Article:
We offer a youth gambling and addiction prevention program called We Know BETter to schools in Lancaster and Lebanon. This curriculum, aimed at students in grades 4-8, incorporates age-appropriate activities to help youth learn practical refusal skills and improve coping strategies.

Donate to Compass Mark on Friday, November 18, 2016 during The Extraordinary Give. Your investment in the Lancaster community will help our team continue to teach kids and teens the life skills they need to  make healthy decisions. For more information about this event, visit Extra Give.

5 Problem Gambling Myths Exposed

When it comes to addiction, what you don’t know can hurt you or a loved one. Learn the top myths about problem gambling so you’re better able to identify a potential problem or help a loved one.

1. Problem gambling suggests bad morals or a lack of willpower.

False. Excessive gambling behavior is a diagnosable condition, like other addiction-related disorders. It doesn’t discriminate, and it impacts people of any age, gender, or ethnic background. Numerous studies suggest links between compulsive gambling behavior and the brain. For example, those with a weaker neural connection between two specific brain regions are more likely to be risky gamblers. Another study discovered that problem gamblers showed higher activity levels in brain regions linked to rewards.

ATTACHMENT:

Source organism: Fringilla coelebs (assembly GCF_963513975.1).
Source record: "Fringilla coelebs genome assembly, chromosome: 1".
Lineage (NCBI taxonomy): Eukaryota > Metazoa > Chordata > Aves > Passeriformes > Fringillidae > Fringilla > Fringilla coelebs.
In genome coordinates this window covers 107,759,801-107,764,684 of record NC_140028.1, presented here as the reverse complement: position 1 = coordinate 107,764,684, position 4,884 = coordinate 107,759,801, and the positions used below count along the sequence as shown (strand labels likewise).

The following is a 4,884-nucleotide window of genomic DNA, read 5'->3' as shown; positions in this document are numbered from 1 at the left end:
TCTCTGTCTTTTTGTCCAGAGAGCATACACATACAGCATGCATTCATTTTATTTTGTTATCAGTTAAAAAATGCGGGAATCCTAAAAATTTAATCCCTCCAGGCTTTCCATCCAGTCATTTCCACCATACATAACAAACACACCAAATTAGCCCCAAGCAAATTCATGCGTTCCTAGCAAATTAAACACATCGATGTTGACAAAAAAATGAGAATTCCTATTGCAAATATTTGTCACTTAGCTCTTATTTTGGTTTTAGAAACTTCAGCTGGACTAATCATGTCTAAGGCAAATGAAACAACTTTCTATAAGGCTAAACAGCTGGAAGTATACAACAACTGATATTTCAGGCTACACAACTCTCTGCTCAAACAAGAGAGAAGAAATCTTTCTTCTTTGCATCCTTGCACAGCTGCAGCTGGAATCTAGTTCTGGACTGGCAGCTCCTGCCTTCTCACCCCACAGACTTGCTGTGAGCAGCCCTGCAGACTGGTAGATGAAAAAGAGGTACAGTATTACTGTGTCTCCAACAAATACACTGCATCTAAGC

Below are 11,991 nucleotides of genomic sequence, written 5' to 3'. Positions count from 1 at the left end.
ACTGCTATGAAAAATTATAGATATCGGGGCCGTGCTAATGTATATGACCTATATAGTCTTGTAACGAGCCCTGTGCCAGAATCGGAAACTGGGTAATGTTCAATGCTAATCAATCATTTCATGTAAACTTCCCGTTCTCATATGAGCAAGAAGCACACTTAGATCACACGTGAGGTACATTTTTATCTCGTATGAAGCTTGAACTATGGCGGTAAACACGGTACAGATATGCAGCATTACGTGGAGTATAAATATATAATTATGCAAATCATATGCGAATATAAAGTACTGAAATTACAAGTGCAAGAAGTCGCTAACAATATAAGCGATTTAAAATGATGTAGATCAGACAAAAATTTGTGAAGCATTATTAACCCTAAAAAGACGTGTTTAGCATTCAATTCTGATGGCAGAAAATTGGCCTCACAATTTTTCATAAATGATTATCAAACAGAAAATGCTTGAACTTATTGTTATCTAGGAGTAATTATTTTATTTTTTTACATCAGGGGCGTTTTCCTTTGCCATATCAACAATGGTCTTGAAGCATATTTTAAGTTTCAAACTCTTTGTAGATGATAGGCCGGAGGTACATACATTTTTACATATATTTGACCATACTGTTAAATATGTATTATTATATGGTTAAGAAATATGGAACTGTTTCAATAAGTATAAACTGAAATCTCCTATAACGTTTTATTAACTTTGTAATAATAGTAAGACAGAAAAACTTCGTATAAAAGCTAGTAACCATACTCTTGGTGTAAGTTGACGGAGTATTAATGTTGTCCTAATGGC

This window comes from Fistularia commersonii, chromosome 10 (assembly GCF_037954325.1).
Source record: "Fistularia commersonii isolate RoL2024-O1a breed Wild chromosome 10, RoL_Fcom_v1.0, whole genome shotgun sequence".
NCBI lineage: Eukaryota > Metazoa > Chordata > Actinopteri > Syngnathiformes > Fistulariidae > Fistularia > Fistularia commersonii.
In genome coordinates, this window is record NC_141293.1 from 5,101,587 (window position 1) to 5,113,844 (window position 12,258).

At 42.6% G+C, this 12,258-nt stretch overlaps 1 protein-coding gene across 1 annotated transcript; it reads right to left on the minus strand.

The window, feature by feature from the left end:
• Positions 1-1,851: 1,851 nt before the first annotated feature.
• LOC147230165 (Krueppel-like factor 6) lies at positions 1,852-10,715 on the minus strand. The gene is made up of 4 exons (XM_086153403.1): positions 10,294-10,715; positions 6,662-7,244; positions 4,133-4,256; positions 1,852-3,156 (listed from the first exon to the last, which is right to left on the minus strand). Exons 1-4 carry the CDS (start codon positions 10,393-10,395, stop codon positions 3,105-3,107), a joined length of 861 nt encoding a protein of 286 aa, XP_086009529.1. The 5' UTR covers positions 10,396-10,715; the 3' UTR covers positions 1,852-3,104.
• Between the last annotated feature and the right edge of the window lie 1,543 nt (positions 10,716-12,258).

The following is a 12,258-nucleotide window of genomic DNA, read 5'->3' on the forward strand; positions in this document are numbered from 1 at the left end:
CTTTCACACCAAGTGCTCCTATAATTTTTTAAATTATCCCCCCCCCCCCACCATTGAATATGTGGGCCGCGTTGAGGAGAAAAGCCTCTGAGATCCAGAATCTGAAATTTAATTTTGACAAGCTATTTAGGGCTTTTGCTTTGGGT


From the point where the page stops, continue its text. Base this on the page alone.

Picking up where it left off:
2. Excessive gambling is a money problem.

False. Problem gambling is a condition related to a range of risk factors, including substance abuse, family history of addiction, and starting to gamble at an early age. Gambling addiction affects healthy decision-making regardless of financial resources or money management skills.

3. To have a gambling problem, the person needs to gamble every day.

False. While some problem gamblers may seem to bet online 24/7 or spend all their time sitting in front of slots, others gamble in intermittent binges. The truth is that gambling becomes a problem any time it impacts the gambler’s relationships, financial situation, and emotional or physical health.

4. A problem gambler will stop gambling if you pay off his or her debt.

False. Paying their gambling debt provides temporary financial relief, however it does nothing to reboot the gambler’s brain so they can start the recovery journey. In reality, paying off the debt can actually drive them deeper into the addiction because they’re prevented from feeling the real-world consequences of their behavior.

5. An elderly person won’t quit gambling.

False. Don’t buy into the belief that a loved one is too “set in their ways” to change. Gambling addiction is treatable at any age. Reach out to a counselor specifically trained to work with problem gamblers. If possible, find a problem gambling counselor who also has experience working with seniors. It is never too late to change. And when the gambler is an older person, it’s critical to find gambling help sooner rather than later.

Take the quiz on our home page to learn whether you or someone you love is at risk for developing problem gambling.